His voice did not change much from "ABC-123", to Thriller. He got bigger, his voice got bigger, but it never really broke. His songs were timeless and there was much more to him than just a singing voice. His creative genius, hard work and love for his art make him an unparalleled talent. His music will be listened to and enjoyed for the next 500 years. We were all privileged to have lived in the same era as he.
There is only one kind of singer I have ever heard of, or heard an old scratchy recording of, with a voice remotely like his. A male singer castrated before puberty to preserve his voice, a castrato. This is not to say, insinuate or imply that I think ol Joe Jackson orchestrated an unfortunate accident to preserve Michael's voice. Endocrinological conditions can create castrati as well. There are some compelling reasons that this explanation for so much about him should not be dismissed. While I am no medical doctor, I know by virtue of my own experience and seeing the lives of others with my condition the power of the endocrine system.
(If you want to skip the little history lesson. Or you think I am nuts and Michael was just using falsetto..all the time... then skip down to the section "If you thought that this is just about Michael Jackson's voice and
his voice is just falsetto and he's putting up a front, read here first.")
I can already hear some people saying that's ridiculous how could I even think such a horrible thing. Hear me out and don't let the knee jerk way of thinking that any implication of abnormality in that region of the body is a bad thing. Read on and you will see that this is a supreme compliment to him. That said I notice many similarities between the publicly known details of Michael's life, which are strongly suggestive of this. Not the least of which was his sublime singing voice.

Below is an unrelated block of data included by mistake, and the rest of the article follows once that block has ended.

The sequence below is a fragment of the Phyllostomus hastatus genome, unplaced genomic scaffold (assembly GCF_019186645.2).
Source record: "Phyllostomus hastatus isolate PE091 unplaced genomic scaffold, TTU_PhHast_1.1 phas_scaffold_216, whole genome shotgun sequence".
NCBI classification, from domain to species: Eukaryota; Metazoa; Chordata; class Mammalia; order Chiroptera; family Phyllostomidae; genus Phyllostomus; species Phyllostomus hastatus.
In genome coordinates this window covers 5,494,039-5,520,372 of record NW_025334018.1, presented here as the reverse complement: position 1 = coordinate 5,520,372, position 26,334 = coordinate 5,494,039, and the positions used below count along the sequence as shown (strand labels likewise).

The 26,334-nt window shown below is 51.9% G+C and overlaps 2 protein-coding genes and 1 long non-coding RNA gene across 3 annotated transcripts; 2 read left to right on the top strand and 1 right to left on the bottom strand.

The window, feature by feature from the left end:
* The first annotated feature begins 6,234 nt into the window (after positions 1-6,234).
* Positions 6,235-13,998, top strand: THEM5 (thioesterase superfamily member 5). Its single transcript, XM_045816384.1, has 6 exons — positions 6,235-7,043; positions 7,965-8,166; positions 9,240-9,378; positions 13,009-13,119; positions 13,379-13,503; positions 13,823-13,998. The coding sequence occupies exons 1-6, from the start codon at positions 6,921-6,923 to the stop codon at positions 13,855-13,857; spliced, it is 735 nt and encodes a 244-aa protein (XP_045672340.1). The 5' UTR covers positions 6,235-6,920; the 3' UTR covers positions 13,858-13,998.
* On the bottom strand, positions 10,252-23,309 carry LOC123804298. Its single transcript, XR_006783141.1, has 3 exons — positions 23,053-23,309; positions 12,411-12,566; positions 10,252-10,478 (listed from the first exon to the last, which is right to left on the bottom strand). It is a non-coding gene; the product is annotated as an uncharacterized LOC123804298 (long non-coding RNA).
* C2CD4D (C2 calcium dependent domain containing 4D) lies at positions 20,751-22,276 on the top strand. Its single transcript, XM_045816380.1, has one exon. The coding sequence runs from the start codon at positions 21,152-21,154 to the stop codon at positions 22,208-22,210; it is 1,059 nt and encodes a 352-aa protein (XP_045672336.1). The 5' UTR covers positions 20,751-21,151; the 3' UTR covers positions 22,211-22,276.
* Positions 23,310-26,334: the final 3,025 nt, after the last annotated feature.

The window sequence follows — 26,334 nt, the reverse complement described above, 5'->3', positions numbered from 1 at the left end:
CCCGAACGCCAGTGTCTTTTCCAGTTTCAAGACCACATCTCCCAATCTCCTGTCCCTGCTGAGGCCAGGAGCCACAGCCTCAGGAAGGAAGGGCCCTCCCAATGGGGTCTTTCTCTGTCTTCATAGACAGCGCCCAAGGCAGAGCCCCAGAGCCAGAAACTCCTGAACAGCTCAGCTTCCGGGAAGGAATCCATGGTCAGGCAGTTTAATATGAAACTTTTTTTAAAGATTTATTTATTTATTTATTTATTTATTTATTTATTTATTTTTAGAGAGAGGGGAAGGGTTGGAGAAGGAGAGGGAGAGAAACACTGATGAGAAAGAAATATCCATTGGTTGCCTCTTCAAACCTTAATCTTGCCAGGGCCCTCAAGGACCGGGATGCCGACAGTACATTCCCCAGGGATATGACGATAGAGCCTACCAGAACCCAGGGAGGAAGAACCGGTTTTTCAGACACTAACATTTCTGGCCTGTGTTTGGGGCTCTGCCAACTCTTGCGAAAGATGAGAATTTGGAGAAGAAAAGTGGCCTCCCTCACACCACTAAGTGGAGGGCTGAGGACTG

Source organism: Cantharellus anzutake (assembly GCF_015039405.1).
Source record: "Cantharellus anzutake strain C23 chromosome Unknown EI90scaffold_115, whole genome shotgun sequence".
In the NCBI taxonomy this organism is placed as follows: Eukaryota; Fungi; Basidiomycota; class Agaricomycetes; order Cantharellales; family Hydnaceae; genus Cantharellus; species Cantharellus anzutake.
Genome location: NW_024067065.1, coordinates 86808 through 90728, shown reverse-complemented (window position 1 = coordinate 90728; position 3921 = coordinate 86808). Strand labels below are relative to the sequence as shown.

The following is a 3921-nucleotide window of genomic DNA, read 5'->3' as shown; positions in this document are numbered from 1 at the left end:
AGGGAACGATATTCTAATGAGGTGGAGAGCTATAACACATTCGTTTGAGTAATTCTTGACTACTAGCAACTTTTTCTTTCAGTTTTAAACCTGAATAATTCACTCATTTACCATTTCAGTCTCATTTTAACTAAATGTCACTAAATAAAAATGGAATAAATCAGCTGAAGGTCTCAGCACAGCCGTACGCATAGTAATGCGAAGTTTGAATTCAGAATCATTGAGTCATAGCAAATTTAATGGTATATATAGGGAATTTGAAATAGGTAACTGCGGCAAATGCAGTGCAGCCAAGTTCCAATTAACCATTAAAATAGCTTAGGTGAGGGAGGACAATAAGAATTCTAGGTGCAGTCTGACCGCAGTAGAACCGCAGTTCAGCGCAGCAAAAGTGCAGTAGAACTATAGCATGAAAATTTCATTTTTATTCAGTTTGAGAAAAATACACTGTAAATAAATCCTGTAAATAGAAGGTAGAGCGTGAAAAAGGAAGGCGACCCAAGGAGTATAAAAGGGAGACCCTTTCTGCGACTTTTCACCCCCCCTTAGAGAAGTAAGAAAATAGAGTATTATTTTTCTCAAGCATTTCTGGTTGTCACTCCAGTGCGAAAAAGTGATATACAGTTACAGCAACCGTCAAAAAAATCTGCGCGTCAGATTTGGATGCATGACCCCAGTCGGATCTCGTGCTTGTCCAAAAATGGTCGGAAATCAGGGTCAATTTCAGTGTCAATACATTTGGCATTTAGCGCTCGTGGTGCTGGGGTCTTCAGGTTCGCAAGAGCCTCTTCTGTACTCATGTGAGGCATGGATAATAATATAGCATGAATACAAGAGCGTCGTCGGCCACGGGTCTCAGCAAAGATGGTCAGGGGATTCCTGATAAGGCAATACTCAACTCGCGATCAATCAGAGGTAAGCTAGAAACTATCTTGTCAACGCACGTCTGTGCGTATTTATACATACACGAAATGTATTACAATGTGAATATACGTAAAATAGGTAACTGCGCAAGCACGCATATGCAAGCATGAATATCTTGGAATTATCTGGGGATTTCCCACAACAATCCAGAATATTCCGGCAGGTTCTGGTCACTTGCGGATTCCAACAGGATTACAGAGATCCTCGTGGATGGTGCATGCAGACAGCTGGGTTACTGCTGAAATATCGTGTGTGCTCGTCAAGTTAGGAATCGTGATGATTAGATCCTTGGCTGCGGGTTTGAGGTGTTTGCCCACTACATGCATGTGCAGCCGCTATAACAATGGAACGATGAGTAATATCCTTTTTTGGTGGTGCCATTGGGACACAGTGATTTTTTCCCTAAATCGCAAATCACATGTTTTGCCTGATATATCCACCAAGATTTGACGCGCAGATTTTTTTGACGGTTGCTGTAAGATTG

Who/What were the Castrati? Carlo Maria Broschi...Farinelli....
Castrati were men with singing voices in the mezzo-soprano, or Soprano range. This would result from the castration of , or an endocrinological condition in a talented young male singer. Thus natural puberty and changing of the voice would be prevented. Due to this the young male singer's voice would retain it's prepubescent pitch tone, and quality taking on qualities unlike a male or female voice. Specifically the pitch range beyond the capabilities of a male, and power and projection, in an era without microphones, beyond the capability of a woman. 1
To bring this to life let me compare Michale Jackson to a singer from the past Carlo Maria Broschi a.k.a Farinelli. 2 Carlo Broschi was born to a family of musicians in about 1705 in Italy. When he was young his family was well to do, unlike most Castrati. He was related to minor Italian nobility on both sides of the family, his father the mayor of a small town. Then in 1717 his father died, Carlo was 12 and it must have been obvious that he was a talented singer because the decision was taken by an older brother of his to have him castrated to preserve his angelic singing voice. The operation was not legal for this purpose so a fall from a horse was staged which would with the medicine of the day make castration necessary. 2
He went on to a level of singing fame which for it's day bears a real comparison to Michael Jackson's level of stardom. He was known thought Italy by 1722 as "the boy".2 Famous for his voice. So high and so soft was his voice that he would sometimes take on the female roles in some opera's appearing en-travesti, dressed as a female. This was a common thing for many of the castrati though it should be emphasized all indications are that their gender identities were male. As a music critic of his day Johann Joachim Quantz :